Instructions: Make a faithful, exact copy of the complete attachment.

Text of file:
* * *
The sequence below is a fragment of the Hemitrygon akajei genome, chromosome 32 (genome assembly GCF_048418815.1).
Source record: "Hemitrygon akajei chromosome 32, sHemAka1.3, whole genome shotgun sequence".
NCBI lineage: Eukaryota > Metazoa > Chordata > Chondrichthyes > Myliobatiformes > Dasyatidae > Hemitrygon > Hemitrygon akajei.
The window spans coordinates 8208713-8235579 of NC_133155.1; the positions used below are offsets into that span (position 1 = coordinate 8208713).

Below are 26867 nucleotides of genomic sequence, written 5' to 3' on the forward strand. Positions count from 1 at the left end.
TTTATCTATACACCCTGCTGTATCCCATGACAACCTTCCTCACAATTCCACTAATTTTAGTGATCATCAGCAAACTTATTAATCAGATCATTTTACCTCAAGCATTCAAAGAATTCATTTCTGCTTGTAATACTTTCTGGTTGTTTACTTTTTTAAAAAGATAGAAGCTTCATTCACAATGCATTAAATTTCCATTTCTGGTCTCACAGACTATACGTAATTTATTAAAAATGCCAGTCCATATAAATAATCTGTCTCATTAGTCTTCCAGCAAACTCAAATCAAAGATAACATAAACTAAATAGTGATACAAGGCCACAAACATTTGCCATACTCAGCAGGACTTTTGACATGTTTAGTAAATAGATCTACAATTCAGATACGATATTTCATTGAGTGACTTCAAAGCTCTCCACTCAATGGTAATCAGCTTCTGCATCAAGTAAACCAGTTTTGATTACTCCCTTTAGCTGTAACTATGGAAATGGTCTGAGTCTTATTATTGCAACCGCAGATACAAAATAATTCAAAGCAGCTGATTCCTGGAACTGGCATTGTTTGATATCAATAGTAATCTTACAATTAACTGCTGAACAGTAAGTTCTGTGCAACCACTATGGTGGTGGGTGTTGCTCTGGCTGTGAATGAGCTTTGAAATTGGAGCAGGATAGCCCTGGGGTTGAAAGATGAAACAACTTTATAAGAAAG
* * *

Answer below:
The sequence below is a fragment of the Hemitrygon akajei genome, chromosome 32 (genome assembly GCF_048418815.1).
Source record: "Hemitrygon akajei chromosome 32, sHemAka1.3, whole genome shotgun sequence".
NCBI lineage: Eukaryota > Metazoa > Chordata > Chondrichthyes > Myliobatiformes > Dasyatidae > Hemitrygon > Hemitrygon akajei.
The window spans coordinates 8208713-8235579 of NC_133155.1; the positions used below are offsets into that span (position 1 = coordinate 8208713).

Below are 26867 nucleotides of genomic sequence, written 5' to 3' on the forward strand. Positions count from 1 at the left end.
TTTATCTATACACCCTGCTGTATCCCATGACAACCTTCCTCACAATTCCACTAATTTTAGTGATCATCAGCAAACTTATTAATCAGATCATTTTACCTCAAGCATTCAAAGAATTCATTTCTGCTTGTAATACTTTCTGGTTGTTTACTTTTTTAAAAAGATAGAAGCTTCATTCACAATGCATTAAATTTCCATTTCTGGTCTCACAGACTATACGTAATTTATTAAAAATGCCAGTCCATATAAATAATCTGTCTCATTAGTCTTCCAGCAAACTCAAATCAAAGATAACATAAACTAAATAGTGATACAAGGCCACAAACATTTGCCATACTCAGCAGGACTTTTGACATGTTTAGTAAATAGATCTACAATTCAGATACGATATTTCATTGAGTGACTTCAAAGCTCTCCACTCAATGGTAATCAGCTTCTGCATCAAGTAAACCAGTTTTGATTACTCCCTTTAGCTGTAACTATGGAAATGGTCTGAGTCTTATTATTGCAACCGCAGATACAAAATAATTCAAAGCAGCTGATTCCTGGAACTGGCATTGTTTGATATCAATAGTAATCTTACAATTAACTGCTGAACAGTAAGTTCTGTGCAACCACTATGGTGGTGGGTGTTGCTCTGGCTGTGAATGAGCTTTGAAATTGGAGCAGGATAGCCCTGGGGTTGAAAGATGAAACAACTTTATAAGAAAG